One of the articles Blair was found to have lied in - 3 March 2003
[What follows is the entire New York Times article, written by Blair and published on 3 March 2003.
The article can be accessed on the paper's website here. The article is The New York Times' copyright but is published here in full. As with all other articles on this site, I ask the publishers to recognise the historical value of having their work readily accessible in one place. This site seeks no commercial gain, only to serve as a resource for the future.
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March 3, 2003
Relatives of Missing Soldiers Dread Hearing Worse News
By Jayson Blair
FAIRFAX , Va. , March 1 -- The odds were against Detective June Boyle when she shut the door to the interrogation room at headquarters here one day early last November.
The suspect inside, Lee Malvo, who had been charged in the sniper attacks that left 10 dead in the Washington area, had shown few signs of cooperating. In the days between his Oct. 24 arrest and his Nov. 7 encounter with Detective Boyle, law enforcement officials say, Mr. Malvo refused to speak to investigators or court officials, and even tried to climb through the ceiling tiles of a room in a Maryland detention center.
But a little more than six hours after walking Mr. Malvo into headquarters, Detective Boyle, a 26-year veteran of the Fairfax County Police Department, walked out with what investigators say is one of the most crucial pieces of evidence in the case: Mr. Malvo's videotaped confession.
''We were floored when we heard that she was able to get him to talk for more than six hours,'' said a senior law enforcement official from another jurisdiction who is involved in the case. ''To say that he had been uncooperative up until that point is a big understatement.''
That confession is likely to be at the center of a debate that begins Monday over what evidence will be admissible against Mr. Malvo, 18, in his first trial, scheduled to begin in November.
Mr. Malvo's lawyers say he should not have been questioned outside the presence of his court-appointed guardian and lawyers.
A Fairfax County Circuit Court judge is expected to consider a defense motion to suppress the statements.
The interrogation happened on the day Mr. Malvo was transferred from federal custody in Maryland to the authorities in Virginia . He was questioned after federal charges were dropped against him earlier in the day and before a Fairfax County judge could appoint new lawyers to handle his case in Virginia .
The other man charged in the attacks, John Muhammad, 42, whose trial in neighboring Prince William County is to begin in October, refused to speak, investigators said.
Mr. Malvo's lawyers say investigators should have heeded a request not to question Mr. Malvo that was sent that day by his federal lawyers.
Those issues are likely to put Detective Boyle, 46, who declined to be interviewed for this article, at the center of attention in the coming months.
A Boston native, Detective Boyle never considered becoming a police officer, friends and colleagues said, until a neighbor suggested it in 1977. ''I needed something exciting,'' she told The Washington Post 22 years after joining the force.
After five years as a patrol officer, she became a detective in the narcotics bureau, where in 1987 she fatally shot an unarmed man who had just sold her partner an ounce of cocaine. Later that year, Commonwealth's Attorney Robert F. Horan Jr., who is prosecuting the case against Mr. Malvo, determined that Detective Boyle had been justified in firing her weapon after being startled by the man.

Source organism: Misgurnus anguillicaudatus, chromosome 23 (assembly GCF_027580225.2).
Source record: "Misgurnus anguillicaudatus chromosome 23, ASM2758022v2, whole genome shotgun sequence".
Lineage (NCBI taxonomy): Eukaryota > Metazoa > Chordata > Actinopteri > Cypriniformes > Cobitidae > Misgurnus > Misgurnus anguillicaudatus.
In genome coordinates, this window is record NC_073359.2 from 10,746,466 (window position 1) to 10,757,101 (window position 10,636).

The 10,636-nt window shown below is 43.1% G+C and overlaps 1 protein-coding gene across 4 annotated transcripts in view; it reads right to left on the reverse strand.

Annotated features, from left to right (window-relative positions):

She went on to become the first woman detective in the county's robbery and homicide units.
Since then, she has handled some of the most prominent murder cases in a county of one million people. But the case Detective Boyle is most known for began on Thanksgiving 1995. That morning, the charred body of Anne E. Harper, a 20-year-old honors student at Hollins College in Roanoke , Va. , who was visiting her parents for the holidays, was found in a house here that had been set on fire.
Detective Boyle noticed blood on the jeans of Ms. Harper's brother, Matthew, and after an autopsy showed that the victim had been stabbed before the fire was set, she put together a circumstantial case that would lead to his confession.
In pictures taken from news helicopters on Nov. 7, Detective Boyle can be seen, dressed in her trademark combination of a blazer draped over a black shirt, walking Mr. Malvo into police headquarters.
Several days later, newspapers reported that Mr. Malvo confessed, but it did not become public that it was during Detective Boyle's questioning until a January hearing when prosecutors called her to testify about Mr. Malvo's involvement in the shootings.
Limiting most of her answers to phrases like ''yes,'' ''no,'' ''correct,'' ''uh-huh,'' and ''I don't know,'' Detective Boyle testified that Mr. Malvo was questioned for six hours. She rejected defense lawyers characterizations of it as an interrogation, instead saying that she and Mr. Malvo had ''conversed, chit-chatted'' and that he was calm, jovial and laughed on occasion.
In court papers filed last Wednesday, prosecutors wrote that Mr. Malvo admitted to several of the shootings, including the Oct. 14 shooting of Linda Franklin, an F.B.I. analyst whom he is accused of killing. Prosecutors called the confession "uncoerced and completely voluntary." They added that Mr. Malvo had "admitted to killing a number of other victims himself with the aid of his co-defendant, who acted as his helper and spotter."
One law enforcement official who has seen parts of the videotape said he was in awe of Detective Boyle's performance. ''To watch her is to watch a master,'' the official said.